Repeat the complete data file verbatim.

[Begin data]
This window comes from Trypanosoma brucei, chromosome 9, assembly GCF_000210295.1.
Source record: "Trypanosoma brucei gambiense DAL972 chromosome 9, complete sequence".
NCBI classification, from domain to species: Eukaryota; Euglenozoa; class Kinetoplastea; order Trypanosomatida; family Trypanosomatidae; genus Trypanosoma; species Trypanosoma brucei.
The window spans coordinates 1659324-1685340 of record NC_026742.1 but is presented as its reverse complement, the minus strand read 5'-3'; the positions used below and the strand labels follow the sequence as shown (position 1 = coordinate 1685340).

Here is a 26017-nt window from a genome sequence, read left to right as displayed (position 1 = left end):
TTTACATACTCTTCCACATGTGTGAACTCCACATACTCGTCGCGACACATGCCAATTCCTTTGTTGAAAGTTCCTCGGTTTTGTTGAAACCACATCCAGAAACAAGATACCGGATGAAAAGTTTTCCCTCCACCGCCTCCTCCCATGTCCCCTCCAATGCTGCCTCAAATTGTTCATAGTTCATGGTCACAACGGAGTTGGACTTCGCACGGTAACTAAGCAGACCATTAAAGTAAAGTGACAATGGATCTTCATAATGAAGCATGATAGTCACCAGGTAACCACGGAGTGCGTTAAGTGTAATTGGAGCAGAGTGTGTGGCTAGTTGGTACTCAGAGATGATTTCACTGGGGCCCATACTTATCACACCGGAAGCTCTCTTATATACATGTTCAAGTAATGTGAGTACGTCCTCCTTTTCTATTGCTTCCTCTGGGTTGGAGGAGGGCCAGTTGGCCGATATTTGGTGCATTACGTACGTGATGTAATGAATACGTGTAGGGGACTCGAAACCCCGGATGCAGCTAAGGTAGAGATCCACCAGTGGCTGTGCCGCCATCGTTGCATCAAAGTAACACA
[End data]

This window comes from Trypanosoma brucei, chromosome 9, assembly GCF_000210295.1.
Source record: "Trypanosoma brucei gambiense DAL972 chromosome 9, complete sequence".
NCBI classification, from domain to species: Eukaryota; Euglenozoa; class Kinetoplastea; order Trypanosomatida; family Trypanosomatidae; genus Trypanosoma; species Trypanosoma brucei.
The window spans coordinates 1659324-1685340 of record NC_026742.1 but is presented as its reverse complement, the minus strand read 5'-3'; the positions used below and the strand labels follow the sequence as shown (position 1 = coordinate 1685340).

Here is a 26017-nt window from a genome sequence, read left to right as displayed (position 1 = left end):
TTTACATACTCTTCCACATGTGTGAACTCCACATACTCGTCGCGACACATGCCAATTCCTTTGTTGAAAGTTCCTCGGTTTTGTTGAAACCACATCCAGAAACAAGATACCGGATGAAAAGTTTTCCCTCCACCGCCTCCTCCCATGTCCCCTCCAATGCTGCCTCAAATTGTTCATAGTTCATGGTCACAACGGAGTTGGACTTCGCACGGTAACTAAGCAGACCATTAAAGTAAAGTGACAATGGATCTTCATAATGAAGCATGATAGTCACCAGGTAACCACGGAGTGCGTTAAGTGTAATTGGAGCAGAGTGTGTGGCTAGTTGGTACTCAGAGATGATTTCACTGGGGCCCATACTTATCACACCGGAAGCTCTCTTATATACATGTTCAAGTAATGTGAGTACGTCCTCCTTTTCTATTGCTTCCTCTGGGTTGGAGGAGGGCCAGTTGGCCGATATTTGGTGCATTACGTACGTGATGTAATGAATACGTGTAGGGGACTCGAAACCCCGGATGCAGCTAAGGTAGAGATCCACCAGTGGCTGTGCCGCCATCGTTGCATCAAAGTAACACA